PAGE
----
Grocery prices keep going up, and it is hurting our wallets. 

You may have noticed getting price-gouged at the grocery store, but you may not realize that climate change is one of the main reasons why food prices are increasing.

Canada imports many of the common items you see on grocery store shelves. For example, 80% of all fruits and 58% of all vegetables that Canadians eat are imported from other countries. This can make prices on our grocery store shelves vulnerable to the climate-related droughts and crop failures that are happening in other countries that we import from. 

What kinds of grocery items are being affected?

Have you noticed that the price of coffee and chocolate recently went up? Climate change driven droughts in West Africa and Southeast Asia, where coffee and cocoa are grown have significantly reduced supply, and caused prices to rise. 

Coffee beans being prepared

The price of household staples like olive oil and wine have also gone up significantly for the same reason. Climate change driven heat waves in Spain, Italy and Greece where olives and grapes are harvested have recently led to one of the smallest harvests in decades.

India is the largest exporter of rice in the world. Dry conditions linked to climate change have caused a much smaller harvest than usual, causing the price of rice in India to skyrocket. In response, to protect local supply and reduce prices, the Indian government imposed stringent export restrictions, causing the price of rice at Canadian grocery stores to go up. 

Here at home, droughts have hurt cattle ranchers in Alberta. The lack of green pasture lands has meant ranchers are downsizing their herds due to a lack of grass for grazing. This has caused the price of beef to go up.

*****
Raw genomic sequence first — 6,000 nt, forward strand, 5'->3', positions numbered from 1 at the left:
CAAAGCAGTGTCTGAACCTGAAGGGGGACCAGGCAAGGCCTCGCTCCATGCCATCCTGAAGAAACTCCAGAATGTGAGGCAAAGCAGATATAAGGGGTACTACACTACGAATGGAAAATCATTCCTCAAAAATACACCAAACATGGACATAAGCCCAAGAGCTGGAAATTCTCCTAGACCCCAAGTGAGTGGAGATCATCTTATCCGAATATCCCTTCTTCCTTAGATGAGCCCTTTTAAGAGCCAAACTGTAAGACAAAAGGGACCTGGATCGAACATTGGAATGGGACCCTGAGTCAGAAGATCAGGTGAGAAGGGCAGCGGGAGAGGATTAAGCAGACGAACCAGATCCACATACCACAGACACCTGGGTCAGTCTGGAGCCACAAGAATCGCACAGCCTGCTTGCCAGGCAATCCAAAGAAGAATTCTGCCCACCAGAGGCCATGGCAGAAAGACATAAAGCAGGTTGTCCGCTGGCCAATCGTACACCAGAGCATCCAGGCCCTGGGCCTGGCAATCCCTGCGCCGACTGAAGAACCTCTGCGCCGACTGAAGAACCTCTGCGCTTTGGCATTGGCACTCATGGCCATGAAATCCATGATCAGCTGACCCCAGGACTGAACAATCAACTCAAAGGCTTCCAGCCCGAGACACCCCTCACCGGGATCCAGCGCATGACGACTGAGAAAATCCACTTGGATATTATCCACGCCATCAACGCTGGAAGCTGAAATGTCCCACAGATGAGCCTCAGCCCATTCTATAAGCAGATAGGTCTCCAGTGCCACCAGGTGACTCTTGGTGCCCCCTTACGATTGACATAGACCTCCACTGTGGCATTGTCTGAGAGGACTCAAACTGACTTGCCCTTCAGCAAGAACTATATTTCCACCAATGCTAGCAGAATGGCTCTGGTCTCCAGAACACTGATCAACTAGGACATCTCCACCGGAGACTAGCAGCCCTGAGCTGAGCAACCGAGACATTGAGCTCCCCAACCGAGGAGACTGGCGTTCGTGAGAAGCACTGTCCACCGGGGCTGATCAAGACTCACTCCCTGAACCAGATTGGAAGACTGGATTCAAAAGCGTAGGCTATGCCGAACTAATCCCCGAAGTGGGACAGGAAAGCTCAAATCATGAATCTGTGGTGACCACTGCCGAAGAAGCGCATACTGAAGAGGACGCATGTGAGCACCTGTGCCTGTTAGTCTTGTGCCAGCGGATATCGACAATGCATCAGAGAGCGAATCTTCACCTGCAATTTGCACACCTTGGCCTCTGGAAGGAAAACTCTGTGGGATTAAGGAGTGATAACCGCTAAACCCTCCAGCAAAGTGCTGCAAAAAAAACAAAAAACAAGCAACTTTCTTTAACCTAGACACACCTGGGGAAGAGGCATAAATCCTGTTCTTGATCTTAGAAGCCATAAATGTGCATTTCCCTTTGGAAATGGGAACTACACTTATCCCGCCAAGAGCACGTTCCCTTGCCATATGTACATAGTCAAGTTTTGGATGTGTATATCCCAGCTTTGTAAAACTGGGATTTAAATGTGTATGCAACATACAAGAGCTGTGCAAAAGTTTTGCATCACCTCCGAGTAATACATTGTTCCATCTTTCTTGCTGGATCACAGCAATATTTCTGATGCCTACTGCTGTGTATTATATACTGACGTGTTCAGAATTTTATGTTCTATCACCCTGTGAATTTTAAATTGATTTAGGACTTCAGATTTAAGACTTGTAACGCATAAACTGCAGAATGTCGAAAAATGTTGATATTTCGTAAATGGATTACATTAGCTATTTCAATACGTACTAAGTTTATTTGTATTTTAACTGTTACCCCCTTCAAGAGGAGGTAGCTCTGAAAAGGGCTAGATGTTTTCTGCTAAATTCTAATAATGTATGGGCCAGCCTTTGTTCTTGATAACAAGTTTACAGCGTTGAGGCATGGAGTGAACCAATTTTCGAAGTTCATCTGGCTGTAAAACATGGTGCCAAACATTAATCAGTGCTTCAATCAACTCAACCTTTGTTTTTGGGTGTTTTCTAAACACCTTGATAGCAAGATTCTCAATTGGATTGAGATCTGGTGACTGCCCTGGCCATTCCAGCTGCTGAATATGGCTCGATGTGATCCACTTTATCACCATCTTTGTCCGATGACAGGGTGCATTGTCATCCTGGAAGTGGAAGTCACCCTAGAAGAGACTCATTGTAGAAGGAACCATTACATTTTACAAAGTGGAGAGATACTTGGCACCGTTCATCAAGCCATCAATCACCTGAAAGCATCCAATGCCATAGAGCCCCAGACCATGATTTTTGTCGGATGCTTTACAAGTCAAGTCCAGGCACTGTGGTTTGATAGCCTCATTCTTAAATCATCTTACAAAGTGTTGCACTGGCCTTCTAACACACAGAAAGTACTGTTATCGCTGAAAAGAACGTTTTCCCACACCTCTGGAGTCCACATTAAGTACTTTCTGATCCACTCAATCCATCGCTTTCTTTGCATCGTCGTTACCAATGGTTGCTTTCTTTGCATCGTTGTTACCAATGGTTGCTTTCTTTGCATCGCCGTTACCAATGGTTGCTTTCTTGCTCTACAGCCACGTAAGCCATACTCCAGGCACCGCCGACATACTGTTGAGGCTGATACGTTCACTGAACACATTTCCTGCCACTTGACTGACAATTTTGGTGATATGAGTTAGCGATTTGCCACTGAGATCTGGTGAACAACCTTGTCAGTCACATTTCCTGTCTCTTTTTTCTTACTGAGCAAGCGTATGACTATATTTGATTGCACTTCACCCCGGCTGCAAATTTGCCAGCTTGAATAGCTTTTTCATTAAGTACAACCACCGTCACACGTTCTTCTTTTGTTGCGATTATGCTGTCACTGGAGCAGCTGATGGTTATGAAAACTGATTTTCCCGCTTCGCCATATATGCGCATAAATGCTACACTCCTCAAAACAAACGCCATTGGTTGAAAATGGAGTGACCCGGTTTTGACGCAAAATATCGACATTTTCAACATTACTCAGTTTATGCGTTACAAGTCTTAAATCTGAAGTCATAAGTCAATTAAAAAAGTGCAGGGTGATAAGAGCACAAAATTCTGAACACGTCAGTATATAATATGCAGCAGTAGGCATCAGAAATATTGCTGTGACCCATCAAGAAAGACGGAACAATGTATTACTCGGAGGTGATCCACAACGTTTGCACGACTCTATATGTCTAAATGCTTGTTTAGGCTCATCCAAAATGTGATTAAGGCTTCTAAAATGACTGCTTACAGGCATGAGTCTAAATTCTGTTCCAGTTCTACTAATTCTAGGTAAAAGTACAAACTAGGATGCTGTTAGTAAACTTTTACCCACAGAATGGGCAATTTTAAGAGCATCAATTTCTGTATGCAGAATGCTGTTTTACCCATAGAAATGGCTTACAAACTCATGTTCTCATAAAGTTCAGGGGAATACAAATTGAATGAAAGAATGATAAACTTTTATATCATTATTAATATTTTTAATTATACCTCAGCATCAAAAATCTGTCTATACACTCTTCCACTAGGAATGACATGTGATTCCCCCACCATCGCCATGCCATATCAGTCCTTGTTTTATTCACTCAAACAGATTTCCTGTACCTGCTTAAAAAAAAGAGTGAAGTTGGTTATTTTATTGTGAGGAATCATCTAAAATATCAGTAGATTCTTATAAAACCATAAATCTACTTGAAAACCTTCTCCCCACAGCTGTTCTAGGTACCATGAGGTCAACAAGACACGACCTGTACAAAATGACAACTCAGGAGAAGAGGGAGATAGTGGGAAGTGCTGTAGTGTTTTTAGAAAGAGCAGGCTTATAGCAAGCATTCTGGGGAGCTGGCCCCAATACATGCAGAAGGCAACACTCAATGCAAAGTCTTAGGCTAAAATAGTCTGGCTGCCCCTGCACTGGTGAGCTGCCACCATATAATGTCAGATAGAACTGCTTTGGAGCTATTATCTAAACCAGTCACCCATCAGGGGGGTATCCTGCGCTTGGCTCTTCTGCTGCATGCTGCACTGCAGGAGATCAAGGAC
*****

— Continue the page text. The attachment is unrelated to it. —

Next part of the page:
Olives growing on olive tree branches

How is shipping being affected?

Climate change is also causing the price of shipping to increase. Droughts have caused very low water levels in the Panama Canal, one of the most important shipping routes in the world. This has forced authorities to slash ship crossings by 36 per cent, creating a shipping traffic jam that results in longer delays and higher prices for imported goods. Receding water levels in the Rhine river in Germany has caused the same problem to hit one of Europe’s most important trade routes.

There is also significant evidence that corporations can take advantage of price increases due to supply chain disruptions like these to hike prices further and increase their own profits

Overall, researchers warn that climate change could potentially increase food prices by up to 3.2 per cent every single year. 

Water levels reach dangerously low levels in the Rhine River (2022)

What are the solutions?

Ultimately, the growing cost of climate change, reflected in rising grocery prices, should remind us that this global crisis isn’t just something that affects someone else, far away. It affects all of us here at home, right now. 

The reality is, one of the biggest drivers of inflation is the volatile price of fossil fuels. Getting off fossil fuels, and taking action to reduce carbon pollution is one of the best ways to beat inflation. Climate solutions like shifting to public transit, electric vehicles, building renewable energy and installing heat pumps are all ways to save money and tackle one of the root causes of inflation at the same time: climate change. Find out more about how climate action can help make life more affordable. 

Red button that says "take action"